ecorpStim has poked their heads up again to try and catch a bit of attention for their innovative waterless fracking solution. A press release issued yesterday by the company (full copy below) touts a new short video about their technology and promises that their “non-flammable propane stimulation” solution, developed in “2013,” will roll out in field demonstrations by “the end of this year.” We gave the video a watch a liked it (see it below).
MDN has had our eye on eCORP, ecorpStim’s parent company, since 2012 when they attempted but ultimately failed to cut a deal with landowners in Tioga County, NY to lease a large swath of land and potentially use a waterless fracking technology (from Canadian GASFRAC) to avoid New York’s ongoing moratorium (see Tioga County, NY Lease Deal with eCORP Falls Apart). It was after the wheels came off that deal that ecorpStim changed gears to develop their own waterless fracking solution.
Last night MDN editor Jim Willis attended a “You Defend It” debate at Binghamton University between pro-driller John Holko, president of Lanape Resources (Buffalo area), and anti-driller Sandra Steingraber, a so-called “scholar in residence” at Ithaca College and founder of New Yorkers Against Fracking. The debate was on the topic of whether or not New York should allow high volume hydraulic fracturing (shale fracking). The format was interesting and refreshing–NO audience participation allowed. No cat calls or clapping or hooting characteristic of hippie anti-drillers was allowed. Also, the debaters were not allowed to question each other or respond to the other’s arguments. It was the moderator (Binghamton attorney Rob Kilmer) asking them questions in turn–and that’s it. The audience, which MDN would estimate at 250-300 people, heard the best pro and con arguments from both sides. Refreshing. And, enlightening.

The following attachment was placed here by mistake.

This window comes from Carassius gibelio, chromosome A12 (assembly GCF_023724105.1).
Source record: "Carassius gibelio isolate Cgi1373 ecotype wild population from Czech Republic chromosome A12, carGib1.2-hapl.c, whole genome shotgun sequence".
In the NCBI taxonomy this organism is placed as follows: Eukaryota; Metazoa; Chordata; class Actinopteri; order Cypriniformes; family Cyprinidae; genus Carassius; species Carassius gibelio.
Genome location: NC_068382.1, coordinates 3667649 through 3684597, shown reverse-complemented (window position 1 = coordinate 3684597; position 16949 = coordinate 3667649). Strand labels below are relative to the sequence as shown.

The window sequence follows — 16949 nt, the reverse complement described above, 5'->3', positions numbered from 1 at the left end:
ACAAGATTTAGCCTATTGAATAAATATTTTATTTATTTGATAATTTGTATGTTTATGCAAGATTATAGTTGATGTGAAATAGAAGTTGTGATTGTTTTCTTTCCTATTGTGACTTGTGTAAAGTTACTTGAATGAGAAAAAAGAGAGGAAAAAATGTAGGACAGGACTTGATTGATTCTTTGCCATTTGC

If we could step back and make an observation about the poise and demeanor of the debaters, John Holko was relaxed and worked from no notes. Sandra Steingraber, whom we have perhaps uncharitably called nutty, was nuttier than ever. She looked tense and had many notes and every response to a question started and ended with how fracking leads to an environmental holocaust that’s killing Mother Earth. When grilled by Kilmer as to why fracking doesn’t seem to be creating widespread damage in Pennsylvania the way she portrays it would in New York, she responded (amazingly) it really is. Steingraber maintains “everyone” is hushed up by legal gag orders in PA that don’t allow residents to tell the truth of what’s happening. So you see, she was simply off the rails–yet again…
Doug “the ax” Lawler, CEO of Chesapeake, continues to swing his ax to get rid of assets the company worked so hard to create. The latest asset Lawler (and his boss corporate raider Carl Icahn) want the company to get rid of is Chesapeake Oilfield Services, or COS. Chessy issued a press release yesterday stating they want to either spin COS off into it’s own company, or sell it outright. Not in the cards: keeping it and expanding it.
Here’s the latest from “the ax”…
Magnum Hunter (MH) issued their fourth quarter 2013 and full year 2013 financial and operational update yesterday. Below we’ve selected out the operations portion leaving the financial discussion behind. What does it show? MH sold off their Eagle Ford assets in 2013 for $401 and has invested that money in the two remaining regions in which the focus–the Marcellus/Utica and the Bakken Shale (or Williston Basin). MH is currently operating 6 drilling rigs–3 in the Marcellus/Utica and 3 in the Bakken. They drilled 8 new wells in the northeast in 4Q13 and 15 new wells in the Bakken (so you see where their attention is going–to the more oily play).